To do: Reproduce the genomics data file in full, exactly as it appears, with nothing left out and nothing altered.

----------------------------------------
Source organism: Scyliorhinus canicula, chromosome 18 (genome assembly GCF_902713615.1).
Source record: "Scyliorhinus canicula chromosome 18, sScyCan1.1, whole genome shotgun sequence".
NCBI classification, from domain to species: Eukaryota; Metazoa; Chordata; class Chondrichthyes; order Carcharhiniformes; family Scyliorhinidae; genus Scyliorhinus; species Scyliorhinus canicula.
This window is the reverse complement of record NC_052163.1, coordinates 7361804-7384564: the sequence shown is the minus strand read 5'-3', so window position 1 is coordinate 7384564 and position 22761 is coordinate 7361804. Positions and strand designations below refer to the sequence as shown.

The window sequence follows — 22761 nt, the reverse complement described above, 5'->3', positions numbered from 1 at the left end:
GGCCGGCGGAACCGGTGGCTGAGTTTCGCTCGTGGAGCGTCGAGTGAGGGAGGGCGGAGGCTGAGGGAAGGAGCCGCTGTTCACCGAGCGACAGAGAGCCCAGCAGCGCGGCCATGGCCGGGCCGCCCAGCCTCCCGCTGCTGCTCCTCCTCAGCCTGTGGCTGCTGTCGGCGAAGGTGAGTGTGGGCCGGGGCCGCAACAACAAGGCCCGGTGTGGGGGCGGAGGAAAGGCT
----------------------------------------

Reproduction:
Source organism: Scyliorhinus canicula, chromosome 18 (genome assembly GCF_902713615.1).
Source record: "Scyliorhinus canicula chromosome 18, sScyCan1.1, whole genome shotgun sequence".
NCBI classification, from domain to species: Eukaryota; Metazoa; Chordata; class Chondrichthyes; order Carcharhiniformes; family Scyliorhinidae; genus Scyliorhinus; species Scyliorhinus canicula.
This window is the reverse complement of record NC_052163.1, coordinates 7361804-7384564: the sequence shown is the minus strand read 5'-3', so window position 1 is coordinate 7384564 and position 22761 is coordinate 7361804. Positions and strand designations below refer to the sequence as shown.

The window sequence follows — 22761 nt, the reverse complement described above, 5'->3', positions numbered from 1 at the left end:
GGCCGGCGGAACCGGTGGCTGAGTTTCGCTCGTGGAGCGTCGAGTGAGGGAGGGCGGAGGCTGAGGGAAGGAGCCGCTGTTCACCGAGCGACAGAGAGCCCAGCAGCGCGGCCATGGCCGGGCCGCCCAGCCTCCCGCTGCTGCTCCTCCTCAGCCTGTGGCTGCTGTCGGCGAAGGTGAGTGTGGGCCGGGGCCGCAACAACAAGGCCCGGTGTGGGGGCGGAGGAAAGGCT